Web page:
The Sense of an Ending
There’s something that sounds familiar about The Sense of an Ending. The score was composed by Max Richter, whose “On the Nature of Daylight” has become the wistful leitmotif for early 21st century movies that Samuel Barber’s “Adagio for Strings” was for the late 20th century. It’s practically the main theme of HBO’s The Leftovers, and more recently it bookended last year’s Arrival.
Arrival was based on a short story by acclaimed science fiction author Ted Chiang. By a marvelous coincidence, another of his stories — “The Truth of Fact, the Truth of Feeling” — offers a far more nuanced and thoughtful exploration of the central point of Julian Barnes’ novel than we see in Nick Payne and Ritesh Batra’s adaptation.
That point being that our lives are often less true than we suppose, and consist in large part of fictions that we make up to explain our feelings, rather than facts that justify them. Our self-image is composed less of the actions we take than of the stories we tell, not to crib too much from Sarah Polley, and those stories are often self-serving.
That’s certainly the case for Tony Webster (Jim Broadbent), a divorcé who can’t quite understand why exactly his ex-wife (Harriet Walter) left him, or why his daughter (Michelle Dockery) is surprised he’d fill in as her Lamaze partner when her mother is injured and can’t make it. He just putters around his home and his camera shop, with barely enough interest to greet the mail carrier delivering his parcels or the curious browsers who might be converted into sales with a little effort.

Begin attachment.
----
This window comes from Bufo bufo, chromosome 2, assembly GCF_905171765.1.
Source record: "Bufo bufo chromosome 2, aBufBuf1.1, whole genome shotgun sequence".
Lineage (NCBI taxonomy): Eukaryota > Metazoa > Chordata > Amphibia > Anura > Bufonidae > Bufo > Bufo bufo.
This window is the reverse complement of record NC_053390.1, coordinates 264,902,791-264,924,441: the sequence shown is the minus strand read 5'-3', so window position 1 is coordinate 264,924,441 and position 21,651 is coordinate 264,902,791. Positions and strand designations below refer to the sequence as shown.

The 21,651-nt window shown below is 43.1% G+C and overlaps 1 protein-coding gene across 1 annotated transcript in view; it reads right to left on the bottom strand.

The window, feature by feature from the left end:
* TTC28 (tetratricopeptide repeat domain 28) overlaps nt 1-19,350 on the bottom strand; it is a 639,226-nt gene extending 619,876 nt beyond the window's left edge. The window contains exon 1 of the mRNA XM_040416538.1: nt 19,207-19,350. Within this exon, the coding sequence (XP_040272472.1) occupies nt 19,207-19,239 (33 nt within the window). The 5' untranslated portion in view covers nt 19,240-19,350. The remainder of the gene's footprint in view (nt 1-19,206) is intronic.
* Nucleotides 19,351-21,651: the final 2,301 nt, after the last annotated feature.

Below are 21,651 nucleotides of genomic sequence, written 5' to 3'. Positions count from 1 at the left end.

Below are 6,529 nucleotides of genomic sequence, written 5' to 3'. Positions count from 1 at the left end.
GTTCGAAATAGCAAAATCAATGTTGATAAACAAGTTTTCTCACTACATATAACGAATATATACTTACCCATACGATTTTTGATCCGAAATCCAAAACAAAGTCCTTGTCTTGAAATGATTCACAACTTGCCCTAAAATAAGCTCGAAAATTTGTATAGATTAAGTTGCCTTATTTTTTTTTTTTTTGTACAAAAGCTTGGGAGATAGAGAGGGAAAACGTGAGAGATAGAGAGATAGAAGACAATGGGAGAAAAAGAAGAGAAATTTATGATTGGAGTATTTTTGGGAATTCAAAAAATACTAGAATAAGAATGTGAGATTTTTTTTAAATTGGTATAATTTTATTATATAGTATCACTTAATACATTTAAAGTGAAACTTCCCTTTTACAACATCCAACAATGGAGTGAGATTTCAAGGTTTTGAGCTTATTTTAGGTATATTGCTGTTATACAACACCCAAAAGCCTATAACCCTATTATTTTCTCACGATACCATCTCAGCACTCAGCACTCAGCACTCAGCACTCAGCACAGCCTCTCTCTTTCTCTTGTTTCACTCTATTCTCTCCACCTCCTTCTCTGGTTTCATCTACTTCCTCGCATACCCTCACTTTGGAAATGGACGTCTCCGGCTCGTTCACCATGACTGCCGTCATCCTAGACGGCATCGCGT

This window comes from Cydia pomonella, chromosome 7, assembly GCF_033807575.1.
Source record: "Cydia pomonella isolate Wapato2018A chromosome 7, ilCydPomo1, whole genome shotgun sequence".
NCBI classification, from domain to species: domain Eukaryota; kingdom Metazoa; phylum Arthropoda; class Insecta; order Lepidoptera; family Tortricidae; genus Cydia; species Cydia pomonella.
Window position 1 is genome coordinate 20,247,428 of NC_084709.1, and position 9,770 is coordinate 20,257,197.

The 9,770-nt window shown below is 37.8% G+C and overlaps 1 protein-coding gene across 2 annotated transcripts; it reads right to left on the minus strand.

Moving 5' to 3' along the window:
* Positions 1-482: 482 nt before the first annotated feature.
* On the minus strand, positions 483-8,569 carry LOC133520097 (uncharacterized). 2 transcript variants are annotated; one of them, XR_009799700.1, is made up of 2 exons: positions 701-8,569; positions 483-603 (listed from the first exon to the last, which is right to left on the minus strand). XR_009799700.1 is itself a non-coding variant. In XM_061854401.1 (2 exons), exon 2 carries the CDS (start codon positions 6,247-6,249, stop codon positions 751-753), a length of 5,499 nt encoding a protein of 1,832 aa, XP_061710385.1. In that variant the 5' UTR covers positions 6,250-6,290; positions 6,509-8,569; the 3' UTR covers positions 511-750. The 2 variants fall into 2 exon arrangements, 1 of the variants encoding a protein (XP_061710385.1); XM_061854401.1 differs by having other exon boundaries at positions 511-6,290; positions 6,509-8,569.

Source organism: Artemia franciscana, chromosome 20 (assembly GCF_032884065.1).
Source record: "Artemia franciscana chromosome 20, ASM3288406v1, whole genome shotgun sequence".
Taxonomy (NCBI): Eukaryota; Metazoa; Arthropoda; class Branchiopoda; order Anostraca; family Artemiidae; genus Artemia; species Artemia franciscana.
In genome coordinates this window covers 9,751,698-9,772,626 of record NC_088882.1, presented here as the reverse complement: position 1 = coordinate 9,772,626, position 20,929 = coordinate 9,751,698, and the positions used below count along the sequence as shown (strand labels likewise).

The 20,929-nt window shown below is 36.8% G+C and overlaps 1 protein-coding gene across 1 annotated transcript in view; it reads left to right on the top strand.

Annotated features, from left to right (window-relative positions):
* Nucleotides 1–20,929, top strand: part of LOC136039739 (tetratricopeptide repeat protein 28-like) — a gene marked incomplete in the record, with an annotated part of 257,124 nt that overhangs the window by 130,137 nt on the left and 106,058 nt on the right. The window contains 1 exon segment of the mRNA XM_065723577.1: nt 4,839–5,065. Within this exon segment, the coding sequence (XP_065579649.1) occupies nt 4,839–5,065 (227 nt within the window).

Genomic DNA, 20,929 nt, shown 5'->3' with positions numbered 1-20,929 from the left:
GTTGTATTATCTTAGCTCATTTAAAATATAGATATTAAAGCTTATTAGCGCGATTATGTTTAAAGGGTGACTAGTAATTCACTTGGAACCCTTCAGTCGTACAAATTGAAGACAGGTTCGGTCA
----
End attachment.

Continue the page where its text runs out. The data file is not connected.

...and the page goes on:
Until, that is, he feels he is owed something. He receives a letter from a woman he once knew, evidently as part of her will. She refers to “the enclosed”, with nothing else in the envelope. Her executor states that it was meant to be the diary of an old schoolmate of his, but her daughter, Veronica (Charlotte Rampling), has refused to turn it over. This puts him in dogged pursuit of what he demands is rightfully his, even if he had never thought about it until this moment. And while he chases her down, he reminisces to his ex, whether she’s interested or not.
The flashbacks feature a young Tony (Billy Howle) meeting his high-school chum — and, evidently, diarist — Adrian (Joe Alwyn), and Veronica (Freya Mavor), his first serious girlfriend. We see Tony meeting Veronica’s mother, Sarah (Emily Mortimer), but just how his girlfriend’s mother got hold of his other friend’s diary remains maddeningly vague for the longest time.
Of course, this is only really a mystery to us, and to Tony’s ex-wife to the extent she functions as an audience surrogate. Tony knows full well how Adrian’s diary got to Sarah; he just won’t tell us because as long as he keeps stringing his audience along with his story, he has a cheap sense of power over them. It’s the mystery box all over again, repackaged for the senior crowd. But, as cheap a hook as it is, I must admit that it’s the reason this movie works at all. Without the frustration of wanting to know what happened, I’d have been completely bored.
Broadbent puts in a fine performance, though possibly coming off a bit too sympathetic. Rampling is strong, what little we see of her, and similar can be said of the rest of the cast. This is decidedly Broadbent’s film, as much as the poster crowds his face out, Tony crowds everyone else out of his own story until he can’t help but acknowledge his shortcomings. And while there’s some satisfaction in seeing a self-important old guy get put in his place, there’s little more to it than that.
Worth It: no.
Bechdel-Wallace Test: fail.